After spending a few rainy days inside it was time for an adventure! Our days here in Paihia are quickly coming to an end and we still have a couple of things we have to check off. We booked a dune rider trip through Explore here in Paihia (http://www.exploregroup.co.nz/en/unique-experiences/dune-rider-cape-reinga/). The trip included a bus ride up through the Northland to Cape Reinga which is the northern most point in NZ, and where the first settlers came from Polynesia. The trip took the entire day with plenty of stops along the way. Our first was at a little cafe and gift shop selling 45,000 year old Kauri trees that had been dug up in the surrounding area. The Kauri tree is very special to NZ as well as the Maori culture. It is the oldest and largest tree here in NZ, as well as the second largest species of tree in the world. We continued our journey north with our driver filling us up with NZ and Maori knowledge along the way.
We arrived at the 90 mile beach and that’s when things got interesting. As we made our way onto the beach our driver stressed that recent rains have packed down the sand which made driving easier. This was after he acknowledged the signs you pass as you enter with pictures of cars and busses stuck on the beach. We cruised along at about 70 mph with the waves of the Tasman crashing on one side and the dunes whipping in the wind on the other. As we made our way down the beach our driver Paul instructed us that towards the end of the beach is where everyone has been getting stuck recently. There’s a river that feeds into the Tasman and cars and busses had been getting stuck there recently. When we got to the river Paul exited the bus to look ahead and gauge the path. After a good look he decided it was ok to pass. He backed the bus up as far as he could and slammed on the gas. We cruised along the sandy river with the back of the bus fish tailing as we rounded each corner. Once up the river a bit he parked us between giant hills of sand dunes, it was time to ride the dunes.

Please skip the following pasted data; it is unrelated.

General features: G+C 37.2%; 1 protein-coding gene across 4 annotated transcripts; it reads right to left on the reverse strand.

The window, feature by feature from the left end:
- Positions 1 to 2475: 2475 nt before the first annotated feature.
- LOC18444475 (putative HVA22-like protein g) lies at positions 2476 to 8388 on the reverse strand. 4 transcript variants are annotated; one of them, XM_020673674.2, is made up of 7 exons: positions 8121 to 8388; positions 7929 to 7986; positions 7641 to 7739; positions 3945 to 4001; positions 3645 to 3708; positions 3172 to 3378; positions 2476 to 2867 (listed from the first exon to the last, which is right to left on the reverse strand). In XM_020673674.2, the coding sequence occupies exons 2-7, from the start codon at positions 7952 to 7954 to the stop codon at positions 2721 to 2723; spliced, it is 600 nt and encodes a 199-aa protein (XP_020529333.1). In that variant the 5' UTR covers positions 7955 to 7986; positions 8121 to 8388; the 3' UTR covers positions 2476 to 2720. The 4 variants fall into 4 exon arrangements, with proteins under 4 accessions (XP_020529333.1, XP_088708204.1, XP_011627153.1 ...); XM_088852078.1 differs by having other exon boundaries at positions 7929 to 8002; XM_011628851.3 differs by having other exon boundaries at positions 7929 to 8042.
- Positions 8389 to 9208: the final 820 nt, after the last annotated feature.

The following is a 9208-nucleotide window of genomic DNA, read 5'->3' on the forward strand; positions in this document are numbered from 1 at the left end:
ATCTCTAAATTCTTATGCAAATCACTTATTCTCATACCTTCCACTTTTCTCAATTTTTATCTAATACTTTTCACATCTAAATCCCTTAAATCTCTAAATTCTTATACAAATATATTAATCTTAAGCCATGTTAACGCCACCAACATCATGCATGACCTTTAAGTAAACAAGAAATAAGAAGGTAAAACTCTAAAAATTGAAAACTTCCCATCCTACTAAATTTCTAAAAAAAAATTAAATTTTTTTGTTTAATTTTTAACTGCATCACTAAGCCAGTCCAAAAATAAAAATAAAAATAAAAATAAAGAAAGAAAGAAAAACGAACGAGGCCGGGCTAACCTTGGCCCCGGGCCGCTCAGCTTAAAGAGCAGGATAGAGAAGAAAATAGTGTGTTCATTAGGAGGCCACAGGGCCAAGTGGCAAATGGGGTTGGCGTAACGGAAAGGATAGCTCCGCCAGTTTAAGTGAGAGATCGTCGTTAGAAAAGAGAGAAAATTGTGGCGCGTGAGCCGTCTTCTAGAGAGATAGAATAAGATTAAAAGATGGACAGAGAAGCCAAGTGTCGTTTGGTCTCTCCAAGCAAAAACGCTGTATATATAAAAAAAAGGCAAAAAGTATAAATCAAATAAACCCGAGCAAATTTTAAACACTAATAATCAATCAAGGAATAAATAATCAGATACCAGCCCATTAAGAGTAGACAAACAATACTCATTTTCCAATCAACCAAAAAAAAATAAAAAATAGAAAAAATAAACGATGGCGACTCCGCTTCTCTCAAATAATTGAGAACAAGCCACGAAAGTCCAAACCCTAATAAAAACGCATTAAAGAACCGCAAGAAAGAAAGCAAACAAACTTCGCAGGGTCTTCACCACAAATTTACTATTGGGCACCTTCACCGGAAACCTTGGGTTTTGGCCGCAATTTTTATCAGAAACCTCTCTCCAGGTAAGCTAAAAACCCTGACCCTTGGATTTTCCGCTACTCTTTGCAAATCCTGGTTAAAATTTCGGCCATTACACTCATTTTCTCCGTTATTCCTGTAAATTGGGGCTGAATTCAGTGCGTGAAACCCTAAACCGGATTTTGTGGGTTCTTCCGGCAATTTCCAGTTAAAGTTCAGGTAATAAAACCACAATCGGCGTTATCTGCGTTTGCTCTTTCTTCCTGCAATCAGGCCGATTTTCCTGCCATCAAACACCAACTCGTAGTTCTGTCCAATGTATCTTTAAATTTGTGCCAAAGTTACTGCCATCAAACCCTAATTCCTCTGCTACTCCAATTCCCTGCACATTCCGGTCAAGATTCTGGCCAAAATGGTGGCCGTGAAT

We all exited the bus and were each handed boogie boards. We crossed a stream barefooted with pants rolled up and began to ascend the enormous sand dune. At the peak of the dune the sand was whipping hard, not a great feeling on bare skin. The driver instructed us on how to ride the dune with our boogie boards: weight in the back, hands on the front, feet as breaks. Feet as breaks was the most important instruction seeing as at the foot of the dune was a pretty wide stream. You only had a couple feet to stop before you got soaked. After a few runs down the dune, sand everywhere you didn’t want it, and a couple of rowdy boys soaked to their briefs it was time to make our way to the tip of NZ.
We arrived at Cape Reinga with a storm on the horizon but our spirits high. The beauty of this place can not be put into words so I will post as many pictures as I can. The northern most tip has a tiny little lighthouse overlooking the line where the Tasman and the Pacific Ocean meet. This is where, not too many years ago, 7 ships docked after a long ride from Polynesia. Here is where a tree clings to the rocks that the Maori believe is where all souls come after they exit the body. The wind was hitting us as hard as it could, the rain felt like bb’s against our face, but nothing could’ve taken the beauty from that place.
Before we started our trip back down to Paihia we still had our BBQ to go to! We stopped at a rugby club with a feast waiting for us. Everyone was quiet as they ate, reflecting on everything they saw, and exhausted from scaling the sand dunes. We made our way back onto the bus and enjoyed the view as we drove south.
This was our first paid trip since arriving in NZ. We’ve been reluctant to take one of these trips for a few reason: price, the chance it’s too commercial, or just too touristy. But this did not disappoint. The driver Paul really added to the experience, his knowledge of the land and it’s significance really added to the experience. His accent was also very endearing. The trip was only NZ$129 each, so you can’t beat it!